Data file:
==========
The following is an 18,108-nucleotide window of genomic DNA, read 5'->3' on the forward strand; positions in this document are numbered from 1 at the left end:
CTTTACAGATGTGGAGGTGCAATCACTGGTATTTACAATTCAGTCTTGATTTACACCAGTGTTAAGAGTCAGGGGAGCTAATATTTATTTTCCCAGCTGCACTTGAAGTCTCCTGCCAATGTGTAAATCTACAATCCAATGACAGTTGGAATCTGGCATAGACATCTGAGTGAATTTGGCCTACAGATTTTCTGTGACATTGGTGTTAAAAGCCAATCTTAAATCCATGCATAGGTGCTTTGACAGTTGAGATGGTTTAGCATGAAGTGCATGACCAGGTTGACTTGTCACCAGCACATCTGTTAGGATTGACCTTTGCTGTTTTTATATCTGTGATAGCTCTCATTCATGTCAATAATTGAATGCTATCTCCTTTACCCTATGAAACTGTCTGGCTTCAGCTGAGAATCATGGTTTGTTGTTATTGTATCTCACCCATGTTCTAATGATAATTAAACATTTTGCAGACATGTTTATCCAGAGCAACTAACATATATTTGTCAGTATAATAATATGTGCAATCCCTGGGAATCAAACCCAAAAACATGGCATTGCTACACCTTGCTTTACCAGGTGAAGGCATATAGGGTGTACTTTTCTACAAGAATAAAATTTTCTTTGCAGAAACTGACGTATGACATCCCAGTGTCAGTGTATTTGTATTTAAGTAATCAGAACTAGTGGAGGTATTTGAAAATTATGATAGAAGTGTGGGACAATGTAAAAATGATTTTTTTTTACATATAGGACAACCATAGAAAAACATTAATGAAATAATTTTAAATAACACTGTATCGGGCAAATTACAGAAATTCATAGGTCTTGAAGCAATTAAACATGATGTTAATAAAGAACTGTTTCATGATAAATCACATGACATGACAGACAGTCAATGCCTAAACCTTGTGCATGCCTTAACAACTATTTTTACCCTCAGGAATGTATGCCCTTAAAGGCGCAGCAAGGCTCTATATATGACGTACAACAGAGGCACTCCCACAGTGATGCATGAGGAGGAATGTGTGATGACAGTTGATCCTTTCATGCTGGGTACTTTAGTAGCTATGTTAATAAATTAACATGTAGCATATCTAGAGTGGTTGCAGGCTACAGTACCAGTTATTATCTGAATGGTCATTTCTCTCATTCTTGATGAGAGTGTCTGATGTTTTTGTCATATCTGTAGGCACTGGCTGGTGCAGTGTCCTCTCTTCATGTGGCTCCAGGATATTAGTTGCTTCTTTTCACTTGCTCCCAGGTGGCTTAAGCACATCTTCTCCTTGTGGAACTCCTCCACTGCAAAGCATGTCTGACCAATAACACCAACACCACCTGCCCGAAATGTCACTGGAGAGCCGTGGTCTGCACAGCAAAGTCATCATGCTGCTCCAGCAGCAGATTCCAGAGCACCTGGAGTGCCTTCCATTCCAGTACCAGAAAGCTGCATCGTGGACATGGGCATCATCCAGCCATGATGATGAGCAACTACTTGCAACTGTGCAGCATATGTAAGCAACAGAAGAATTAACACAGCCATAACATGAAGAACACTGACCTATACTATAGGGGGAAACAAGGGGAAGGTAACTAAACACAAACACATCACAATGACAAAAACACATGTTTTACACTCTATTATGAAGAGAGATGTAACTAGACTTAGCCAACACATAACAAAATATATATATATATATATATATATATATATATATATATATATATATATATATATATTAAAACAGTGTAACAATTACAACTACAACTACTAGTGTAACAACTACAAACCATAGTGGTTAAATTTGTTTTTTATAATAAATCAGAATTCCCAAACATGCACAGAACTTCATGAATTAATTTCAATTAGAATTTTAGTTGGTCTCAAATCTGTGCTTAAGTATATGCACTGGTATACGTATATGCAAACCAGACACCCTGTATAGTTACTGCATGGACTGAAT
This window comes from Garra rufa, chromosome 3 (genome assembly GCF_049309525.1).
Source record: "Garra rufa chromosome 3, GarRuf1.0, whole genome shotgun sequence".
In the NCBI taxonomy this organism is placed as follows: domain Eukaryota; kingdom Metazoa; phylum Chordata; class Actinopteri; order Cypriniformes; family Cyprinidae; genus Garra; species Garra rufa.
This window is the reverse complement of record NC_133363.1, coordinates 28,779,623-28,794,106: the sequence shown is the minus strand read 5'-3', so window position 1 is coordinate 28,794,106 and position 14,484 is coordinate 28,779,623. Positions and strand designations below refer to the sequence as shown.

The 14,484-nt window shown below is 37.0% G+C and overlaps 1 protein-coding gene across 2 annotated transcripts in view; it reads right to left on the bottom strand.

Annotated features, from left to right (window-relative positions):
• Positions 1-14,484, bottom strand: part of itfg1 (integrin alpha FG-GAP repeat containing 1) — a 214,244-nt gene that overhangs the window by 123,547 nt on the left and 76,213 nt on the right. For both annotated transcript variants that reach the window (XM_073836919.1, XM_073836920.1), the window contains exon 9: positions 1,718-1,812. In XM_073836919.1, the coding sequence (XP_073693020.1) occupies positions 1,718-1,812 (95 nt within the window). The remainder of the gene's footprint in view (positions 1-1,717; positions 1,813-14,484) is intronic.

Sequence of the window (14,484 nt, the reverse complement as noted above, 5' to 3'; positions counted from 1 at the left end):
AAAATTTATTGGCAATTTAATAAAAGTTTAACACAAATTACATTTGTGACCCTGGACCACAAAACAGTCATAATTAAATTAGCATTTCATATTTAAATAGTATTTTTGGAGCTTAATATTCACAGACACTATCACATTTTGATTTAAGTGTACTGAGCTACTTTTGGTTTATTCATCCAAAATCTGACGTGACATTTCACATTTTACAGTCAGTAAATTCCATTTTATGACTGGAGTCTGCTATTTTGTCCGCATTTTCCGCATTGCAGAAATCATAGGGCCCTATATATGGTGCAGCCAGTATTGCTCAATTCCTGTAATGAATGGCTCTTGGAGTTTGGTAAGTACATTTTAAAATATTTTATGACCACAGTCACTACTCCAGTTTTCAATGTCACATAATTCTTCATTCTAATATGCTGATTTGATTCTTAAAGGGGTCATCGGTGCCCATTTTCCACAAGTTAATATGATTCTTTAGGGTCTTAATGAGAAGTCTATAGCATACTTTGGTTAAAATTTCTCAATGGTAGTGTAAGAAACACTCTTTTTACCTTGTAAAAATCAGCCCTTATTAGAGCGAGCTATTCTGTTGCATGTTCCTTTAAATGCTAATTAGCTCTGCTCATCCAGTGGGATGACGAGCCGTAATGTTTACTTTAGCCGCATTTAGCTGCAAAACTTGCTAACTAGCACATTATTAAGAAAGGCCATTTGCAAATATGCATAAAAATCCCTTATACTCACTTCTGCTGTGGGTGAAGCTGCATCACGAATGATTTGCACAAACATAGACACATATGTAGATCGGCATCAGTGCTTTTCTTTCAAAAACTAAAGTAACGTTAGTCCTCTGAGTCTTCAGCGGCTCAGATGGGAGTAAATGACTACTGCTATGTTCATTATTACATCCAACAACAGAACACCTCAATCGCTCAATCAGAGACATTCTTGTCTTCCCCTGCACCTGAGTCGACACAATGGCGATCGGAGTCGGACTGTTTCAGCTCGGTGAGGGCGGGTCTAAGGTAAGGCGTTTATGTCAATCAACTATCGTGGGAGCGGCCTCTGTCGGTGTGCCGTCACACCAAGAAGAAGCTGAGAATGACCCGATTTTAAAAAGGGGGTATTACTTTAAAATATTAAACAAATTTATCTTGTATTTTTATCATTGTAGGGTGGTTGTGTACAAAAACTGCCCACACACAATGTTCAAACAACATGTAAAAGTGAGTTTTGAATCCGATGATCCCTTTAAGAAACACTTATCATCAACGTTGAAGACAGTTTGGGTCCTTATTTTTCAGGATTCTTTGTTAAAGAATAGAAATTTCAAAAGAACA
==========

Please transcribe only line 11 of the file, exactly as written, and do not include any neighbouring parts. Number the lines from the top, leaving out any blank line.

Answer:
AAAATTTATTGGCAATTTAATAAAAGTTTAACACAAATTACATTTGTGACCCTGGACCACAAAACAGTCATAATTAAATTAGCATTTCATATTTAAATAGTATTTTTGGAGCTTAATATTCACAGACACTATCACATTTTGATTTAAGTGTACTGAGCTACTTTTGGTTTATTCATCCAAAATCTGACGTGACATTTCACATTTTACAGTCAGTAAATTCCATTTTATGACTGGAGTCTGCTATTTTGTCCGCATTTTCCGCATTGCAGAAATCATAGGGCCCTATATATGGTGCAGCCAGTATTGCTCAATTCCTGTAATGAATGGCTCTTGGAGTTTGGTAAGTACATTTTAAAATATTTTATGACCACAGTCACTACTCCAGTTTTCAATGTCACATAATTCTTCATTCTAATATGCTGATTTGATTCTTAAAGGGGTCATCGGTGCCCATTTTCCACAAGTTAATATGATTCTTTAGGGTCTTAATGAGAAGTCTATAGCATACTTTGGTTAAAATTTCTCAATGGTAGTGTAAGAAACACTCTTTTTACCTTGTAAAAATCAGCCCTTATTAGAGCGAGCTATTCTGTTGCATGTTCCTTTAAATGCTAATTAGCTCTGCTCATCCAGTGGGATGACGAGCCGTAATGTTTACTTTAGCCGCATTTAGCTGCAAAACTTGCTAACTAGCACATTATTAAGAAAGGCCATTTGCAAATATGCATAAAAATCCCTTATACTCACTTCTGCTGTGGGTGAAGCTGCATCACGAATGATTTGCACAAACATAGACACATATGTAGATCGGCATCAGTGCTTTTCTTTCAAAAACTAAAGTAACGTTAGTCCTCTGAGTCTTCAGCGGCTCAGATGGGAGTAAATGACTACTGCTATGTTCATTATTACATCCAACAACAGAACACCTCAATCGCTCAATCAGAGACATTCTTGTCTTCCCCTGCACCTGAGTCGACACAATGGCGATCGGAGTCGGACTGTTTCAGCTCGGTGAGGGCGGGTCTAAGGTAAGGCGTTTATGTCAATCAACTATCGTGGGAGCGGCCTCTGTCGGTGTGCCGTCACACCAAGAAGAAGCTGAGAATGACCCGATTTTAAAAAGGGGGTATTACTTTAAAATATTAAACAAATTTATCTTGTATTTTTATCATTGTAGGGTGGTTGTGTACAAAAACTGCCCACACACAATGTTCAAACAACATGTAAAAGTGAGTTTTGAATCCGATGATCCCTTTAAGAAACACTTATCATCAACGTTGAAGACAGTTTGGGTCCTTATTTTTCAGGATTCTTTGTTAAAGAATAGAAATTTCAAAAGAACA